Rates Resilient Despite Rising Inflation & Fed Actions

Good news to report this week as the latest survey of average mortgage rates revealed a slight improvement. Add to that, on Friday we saw a more optimistic than expected Jobs Report with 531K new jobs created; and news from Pfizer on a new covid therapeutic drug that is reportedly 90% effective in fighting the coronavirus.

There also was an important Fed Meeting and the members decided to begin slowing down bond purchases beginning this month and continuing through December. After that they said they will evaluate the effects on the markets and economy and decide on next steps. It’s uncertain how much this tapering will move mortgage rates, but we’ll soon find out!

What I’m watching this week…

One of the headlines to come out of Friday’s Jobs Report was the rise in wage inflation. Leisure and hospitality wages rose by 13%! Overall wages inflated by 5%. Both represent greater inflation than expected. 

The unemployment rate dropped to 4.6%; however our Workforce Participation Rate stands at a 50-year low of 61.6%.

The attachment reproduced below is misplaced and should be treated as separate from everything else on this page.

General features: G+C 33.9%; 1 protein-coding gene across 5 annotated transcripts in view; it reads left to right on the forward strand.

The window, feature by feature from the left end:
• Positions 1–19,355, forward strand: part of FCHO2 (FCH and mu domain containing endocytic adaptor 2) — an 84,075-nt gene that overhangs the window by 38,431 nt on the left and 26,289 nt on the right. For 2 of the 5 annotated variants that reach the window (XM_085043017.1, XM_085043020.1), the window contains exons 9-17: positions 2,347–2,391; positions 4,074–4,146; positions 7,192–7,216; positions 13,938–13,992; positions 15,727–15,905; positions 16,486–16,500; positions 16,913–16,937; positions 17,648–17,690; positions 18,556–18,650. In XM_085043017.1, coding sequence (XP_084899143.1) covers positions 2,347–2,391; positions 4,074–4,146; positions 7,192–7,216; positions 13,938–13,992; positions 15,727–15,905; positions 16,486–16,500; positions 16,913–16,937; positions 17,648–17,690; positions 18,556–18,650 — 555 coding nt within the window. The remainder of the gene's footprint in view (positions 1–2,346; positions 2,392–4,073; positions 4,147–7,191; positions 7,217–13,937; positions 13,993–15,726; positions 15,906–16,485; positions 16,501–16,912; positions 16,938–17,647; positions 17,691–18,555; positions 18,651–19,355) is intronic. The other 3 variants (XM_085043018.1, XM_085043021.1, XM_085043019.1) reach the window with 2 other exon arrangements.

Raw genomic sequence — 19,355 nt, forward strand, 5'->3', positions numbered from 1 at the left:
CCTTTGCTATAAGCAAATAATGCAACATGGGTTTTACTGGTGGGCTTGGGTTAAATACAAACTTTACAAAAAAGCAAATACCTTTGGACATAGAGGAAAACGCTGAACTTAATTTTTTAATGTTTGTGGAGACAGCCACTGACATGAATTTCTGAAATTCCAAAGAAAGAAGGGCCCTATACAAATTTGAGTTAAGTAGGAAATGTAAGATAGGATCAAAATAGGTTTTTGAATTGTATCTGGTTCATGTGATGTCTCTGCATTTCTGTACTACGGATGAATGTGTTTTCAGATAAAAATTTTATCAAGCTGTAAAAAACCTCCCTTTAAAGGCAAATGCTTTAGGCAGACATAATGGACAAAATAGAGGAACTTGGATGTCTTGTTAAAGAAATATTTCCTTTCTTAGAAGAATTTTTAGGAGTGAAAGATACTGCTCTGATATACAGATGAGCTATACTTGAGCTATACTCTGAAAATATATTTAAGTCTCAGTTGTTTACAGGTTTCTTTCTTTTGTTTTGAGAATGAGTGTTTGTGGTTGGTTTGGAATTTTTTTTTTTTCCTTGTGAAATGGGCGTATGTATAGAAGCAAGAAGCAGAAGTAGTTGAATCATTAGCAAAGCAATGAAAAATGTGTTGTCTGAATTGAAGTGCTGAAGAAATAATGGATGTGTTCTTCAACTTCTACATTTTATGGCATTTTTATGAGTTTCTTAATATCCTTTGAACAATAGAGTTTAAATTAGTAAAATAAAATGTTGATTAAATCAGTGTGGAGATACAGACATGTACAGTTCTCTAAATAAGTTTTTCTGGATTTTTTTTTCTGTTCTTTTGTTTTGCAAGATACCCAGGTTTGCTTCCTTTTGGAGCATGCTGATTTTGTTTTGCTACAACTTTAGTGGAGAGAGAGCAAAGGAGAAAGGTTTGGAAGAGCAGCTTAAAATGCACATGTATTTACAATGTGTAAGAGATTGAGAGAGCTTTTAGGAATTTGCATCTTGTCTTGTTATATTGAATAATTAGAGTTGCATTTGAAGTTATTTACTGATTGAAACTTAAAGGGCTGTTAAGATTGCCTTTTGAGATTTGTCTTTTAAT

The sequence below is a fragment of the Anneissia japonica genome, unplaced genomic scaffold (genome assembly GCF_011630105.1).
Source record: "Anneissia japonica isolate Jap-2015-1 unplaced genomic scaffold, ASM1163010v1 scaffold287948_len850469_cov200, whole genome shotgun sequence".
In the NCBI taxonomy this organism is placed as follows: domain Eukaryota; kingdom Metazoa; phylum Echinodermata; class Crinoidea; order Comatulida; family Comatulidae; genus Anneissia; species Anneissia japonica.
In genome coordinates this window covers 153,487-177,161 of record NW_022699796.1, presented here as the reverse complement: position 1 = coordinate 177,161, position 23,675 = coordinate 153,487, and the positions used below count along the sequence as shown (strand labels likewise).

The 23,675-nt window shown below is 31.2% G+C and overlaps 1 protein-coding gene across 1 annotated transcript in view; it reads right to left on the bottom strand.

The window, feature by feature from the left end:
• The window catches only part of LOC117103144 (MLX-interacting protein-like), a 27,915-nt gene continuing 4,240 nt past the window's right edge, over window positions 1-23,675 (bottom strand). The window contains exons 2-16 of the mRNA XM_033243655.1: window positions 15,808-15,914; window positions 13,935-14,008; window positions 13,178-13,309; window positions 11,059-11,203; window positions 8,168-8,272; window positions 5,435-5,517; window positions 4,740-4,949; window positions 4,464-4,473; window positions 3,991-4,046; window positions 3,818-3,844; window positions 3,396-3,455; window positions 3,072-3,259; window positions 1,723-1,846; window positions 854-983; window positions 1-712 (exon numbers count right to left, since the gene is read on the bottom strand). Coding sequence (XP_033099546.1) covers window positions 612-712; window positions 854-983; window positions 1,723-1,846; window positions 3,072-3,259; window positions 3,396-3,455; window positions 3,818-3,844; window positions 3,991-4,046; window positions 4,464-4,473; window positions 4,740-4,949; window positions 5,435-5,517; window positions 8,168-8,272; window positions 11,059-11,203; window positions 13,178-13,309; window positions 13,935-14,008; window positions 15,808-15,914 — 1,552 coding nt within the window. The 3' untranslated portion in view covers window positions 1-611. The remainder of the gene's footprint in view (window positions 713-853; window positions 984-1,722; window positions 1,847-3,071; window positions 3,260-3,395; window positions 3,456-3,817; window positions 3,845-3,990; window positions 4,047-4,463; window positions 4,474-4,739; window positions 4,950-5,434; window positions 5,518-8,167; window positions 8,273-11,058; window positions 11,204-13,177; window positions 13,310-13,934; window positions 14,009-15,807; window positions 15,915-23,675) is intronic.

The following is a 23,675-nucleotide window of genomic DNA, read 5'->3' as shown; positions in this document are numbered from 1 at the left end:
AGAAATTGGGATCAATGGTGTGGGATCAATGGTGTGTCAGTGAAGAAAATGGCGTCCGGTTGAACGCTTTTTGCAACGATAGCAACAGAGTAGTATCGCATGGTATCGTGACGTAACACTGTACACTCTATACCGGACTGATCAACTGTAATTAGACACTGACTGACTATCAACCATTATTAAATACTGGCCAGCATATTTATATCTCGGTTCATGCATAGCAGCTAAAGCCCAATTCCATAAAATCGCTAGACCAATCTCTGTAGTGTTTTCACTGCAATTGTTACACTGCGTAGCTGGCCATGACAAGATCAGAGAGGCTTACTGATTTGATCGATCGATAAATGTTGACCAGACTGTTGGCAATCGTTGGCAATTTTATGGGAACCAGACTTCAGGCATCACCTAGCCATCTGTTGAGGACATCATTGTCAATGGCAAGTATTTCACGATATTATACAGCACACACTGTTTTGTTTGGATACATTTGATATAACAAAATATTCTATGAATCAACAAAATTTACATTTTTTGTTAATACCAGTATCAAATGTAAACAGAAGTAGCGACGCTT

As we know, inflation is the archenemy of bonds and can urge mortgage rates higher. There are two of the most important inflation reports on tap for this week – the Consumer Price Index and the Producer Price Index (PPI).

First up was the wholesale price report (PPI) on Tuesday. Headline producer prices have been highly elevated, rising 0.5 percent on the month and 8.6 percent on the year in September. Forecasters weren’t looking for any cooling in October, at a consensus gain of 0.6 percent on the month to hold at the 8.6 percent annual rate. 

Next up is the CPI on Wednesday. Consumer prices are expected to rise a monthly 0.5 percent in October with the ex-food ex-energy core seen up 0.4 percent. These would compare with September’s 0.4 percent overall rise and the core’s 0.2 percent gain. Respective annual rates are seen at 5.8 percent and 4.3 percent, both higher than September’s readings.

I’ll continue to watch the effects of the Fed’s tapering and rising inflation on interest rates and report back next week. In the meantime, follow me on social media – links below – to stay up to date.